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Nuclear Energy Institute
FOR IMMEDIATE RELEASE: February 03, 2009
Contact: media@nei.org, 202.739.8000 or 703.644.8805 (after hours and weekends)

US Nuclear Power Plants Achieved Near Record Level of Electricity Production in 2008

WASHINGTON, D.C.—U.S. nuclear power plants last year continued their decade-long trend of reliable electricity generation, eclipsing all other electricity sources with an industry-average capacity factor of more than 90 percent, according to preliminary data on 2008 operations. 

Nuclear power plants generated approximately 805.7 billion kilowatt-hours (kwh) of electricity last year, a mere one-tenth of one percent less than the record 806.5 billion kwh generated in 2007.

Sixteen of the nation’s 104 reactors achieved capacity factors greater than 100 percent in 2008. The industry-average capacity factor was 91.1 percent, just shy of 2007’s record of 91.8 percent, according to preliminary figures.

“As Congress and the new administration debate economic stimulus legislation and set their sights on measures to aggressively mitigate carbon emissions, the continued outstanding performance of nuclear power plants ought to remind policymakers of nuclear energy’s unique ability to reliably provide bulk power without emitting carbon and other greenhouse gases,” said Marvin Fertel, acting president and chief executive officer of the Nuclear Energy Institute.

“The struggling U.S. economy is receiving a tremendous boost in the form of thousands of new jobs associated with the new era of nuclear plant construction that is dawning,” Fertel said.

Capacity factor, a measure of availability, is the ratio of electricity produced in a given time period to the maximum that could be produced in that period at full rated power. The rated power level is determined by summer conditions when plant cooling systems are least efficient. In cold weather, many steam-driven power plants can produce more electricity than their summer rating and, as a result, their capacity factor can top 100 percent.

Average capacity factors for coal-fired power plants are about 70 percent; 40 percent for natural gas-fired power plants; and 30 percent for wind power projects.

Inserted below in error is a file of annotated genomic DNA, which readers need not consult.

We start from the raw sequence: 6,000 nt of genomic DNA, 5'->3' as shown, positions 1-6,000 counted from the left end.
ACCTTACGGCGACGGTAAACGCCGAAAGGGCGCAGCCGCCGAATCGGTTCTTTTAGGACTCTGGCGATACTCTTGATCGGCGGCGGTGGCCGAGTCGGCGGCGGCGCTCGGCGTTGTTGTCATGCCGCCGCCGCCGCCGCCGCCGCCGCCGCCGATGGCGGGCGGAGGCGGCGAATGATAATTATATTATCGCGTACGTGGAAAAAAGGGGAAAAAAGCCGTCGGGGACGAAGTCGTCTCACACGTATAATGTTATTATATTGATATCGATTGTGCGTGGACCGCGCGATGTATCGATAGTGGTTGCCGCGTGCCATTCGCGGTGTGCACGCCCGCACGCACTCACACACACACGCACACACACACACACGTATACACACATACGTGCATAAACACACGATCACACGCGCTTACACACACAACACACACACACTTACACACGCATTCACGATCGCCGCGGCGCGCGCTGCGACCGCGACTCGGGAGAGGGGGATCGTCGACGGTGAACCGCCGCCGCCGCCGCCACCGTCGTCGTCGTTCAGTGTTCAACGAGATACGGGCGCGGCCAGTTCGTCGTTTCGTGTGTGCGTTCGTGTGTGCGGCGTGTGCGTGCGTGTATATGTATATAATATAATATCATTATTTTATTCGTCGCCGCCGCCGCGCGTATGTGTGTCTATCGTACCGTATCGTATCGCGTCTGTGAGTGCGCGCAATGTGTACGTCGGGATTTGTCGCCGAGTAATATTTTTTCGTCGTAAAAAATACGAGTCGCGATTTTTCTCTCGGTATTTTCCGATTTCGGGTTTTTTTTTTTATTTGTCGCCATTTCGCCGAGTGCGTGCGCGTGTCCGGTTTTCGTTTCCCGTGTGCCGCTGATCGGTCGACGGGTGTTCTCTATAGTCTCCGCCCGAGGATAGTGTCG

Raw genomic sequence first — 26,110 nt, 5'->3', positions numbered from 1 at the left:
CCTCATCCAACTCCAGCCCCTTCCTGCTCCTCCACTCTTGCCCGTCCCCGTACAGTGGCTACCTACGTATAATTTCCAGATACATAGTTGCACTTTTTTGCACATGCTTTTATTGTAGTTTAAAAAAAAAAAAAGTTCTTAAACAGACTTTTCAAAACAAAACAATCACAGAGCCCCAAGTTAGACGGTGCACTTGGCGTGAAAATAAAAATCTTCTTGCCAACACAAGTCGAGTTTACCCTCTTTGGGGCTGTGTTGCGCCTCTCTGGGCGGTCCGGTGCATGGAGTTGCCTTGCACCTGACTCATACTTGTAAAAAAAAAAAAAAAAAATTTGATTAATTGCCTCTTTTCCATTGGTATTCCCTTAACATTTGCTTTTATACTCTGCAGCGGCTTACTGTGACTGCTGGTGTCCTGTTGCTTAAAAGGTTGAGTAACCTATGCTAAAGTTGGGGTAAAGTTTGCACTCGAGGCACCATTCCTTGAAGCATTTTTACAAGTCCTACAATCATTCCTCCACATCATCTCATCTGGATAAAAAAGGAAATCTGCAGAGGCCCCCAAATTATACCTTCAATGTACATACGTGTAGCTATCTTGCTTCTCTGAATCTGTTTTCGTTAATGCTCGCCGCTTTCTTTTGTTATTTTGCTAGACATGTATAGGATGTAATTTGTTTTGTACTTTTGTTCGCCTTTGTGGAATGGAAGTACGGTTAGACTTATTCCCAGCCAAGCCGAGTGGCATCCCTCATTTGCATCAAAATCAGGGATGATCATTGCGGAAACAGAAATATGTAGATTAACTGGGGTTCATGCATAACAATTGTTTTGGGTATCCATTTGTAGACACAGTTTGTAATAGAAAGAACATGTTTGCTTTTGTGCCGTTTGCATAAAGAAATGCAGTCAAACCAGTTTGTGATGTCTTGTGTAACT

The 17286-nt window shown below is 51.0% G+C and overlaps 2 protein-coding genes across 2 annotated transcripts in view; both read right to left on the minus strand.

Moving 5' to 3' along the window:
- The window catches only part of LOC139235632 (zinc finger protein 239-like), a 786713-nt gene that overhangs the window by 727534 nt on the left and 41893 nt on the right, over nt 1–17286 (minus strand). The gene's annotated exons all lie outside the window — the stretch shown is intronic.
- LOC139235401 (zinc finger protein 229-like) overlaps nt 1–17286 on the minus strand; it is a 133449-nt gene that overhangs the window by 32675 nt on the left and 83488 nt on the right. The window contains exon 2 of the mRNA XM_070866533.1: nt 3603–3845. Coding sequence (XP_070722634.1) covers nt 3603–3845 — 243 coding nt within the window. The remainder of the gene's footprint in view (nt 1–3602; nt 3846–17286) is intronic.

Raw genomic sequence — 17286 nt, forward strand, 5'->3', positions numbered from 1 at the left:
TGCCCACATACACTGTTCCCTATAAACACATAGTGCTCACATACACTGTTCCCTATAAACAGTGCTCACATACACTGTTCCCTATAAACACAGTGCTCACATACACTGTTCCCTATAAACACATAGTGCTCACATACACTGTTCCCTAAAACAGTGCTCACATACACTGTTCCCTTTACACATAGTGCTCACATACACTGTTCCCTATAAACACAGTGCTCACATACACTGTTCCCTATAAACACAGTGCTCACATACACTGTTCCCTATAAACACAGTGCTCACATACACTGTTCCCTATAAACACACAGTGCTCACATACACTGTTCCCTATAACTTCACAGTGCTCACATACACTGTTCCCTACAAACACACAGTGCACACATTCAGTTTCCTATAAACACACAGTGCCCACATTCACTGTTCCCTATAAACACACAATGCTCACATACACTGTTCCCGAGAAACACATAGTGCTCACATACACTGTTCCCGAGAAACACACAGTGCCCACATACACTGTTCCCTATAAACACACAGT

Among numerous companies achieving operational excellence in 2008 was Exelon Corp., which announced last month that its 17 reactors posted an average capacity factor of 93.9 percent. It was the sixth consecutive year that Exelon’s nuclear plants recorded an average capacity factor exceeding 93 percent.

Pennsylvania-based PPL Corp. announced an electricity generation record at its Susquehanna power plant. Two reactors at the station generated more than 19 billion kwh of electricity in 2008, surpassing Susquehanna’s previous record by more than four percent.

Progress Energy’s five reactors in the Carolinas and Florida generated more than 35.1 billion kwh last year, surpassing the prior record set in 2003.

Nuclear energy supplies electricity to one of every five homes and businesses. About one-third of U.S. electricity production is generated by carbon-free sources, and nuclear energy supplies more than 70 percent of that clean electricity.
Ten reactors last year received approval from the Nuclear Regulatory Commission to implement a combined 726 megawatts of power “uprates,” technical enhancements and modifications that increase the amount of electricity an existing power plant can generate. 

When one considers the difference in capacity factors of the respective technologies, the 726 megawatts of nuclear plant uprates will produce as much electricity as nearly 2,000 megawatts of wind turbines. This equals almost one-fourth of the record level of wind capacity installed last year.

In 2008, the nuclear industry submitted to the NRC 13 new plant license applications for 19 reactors totaling almost 27,000 megawatts of potential new capacity.

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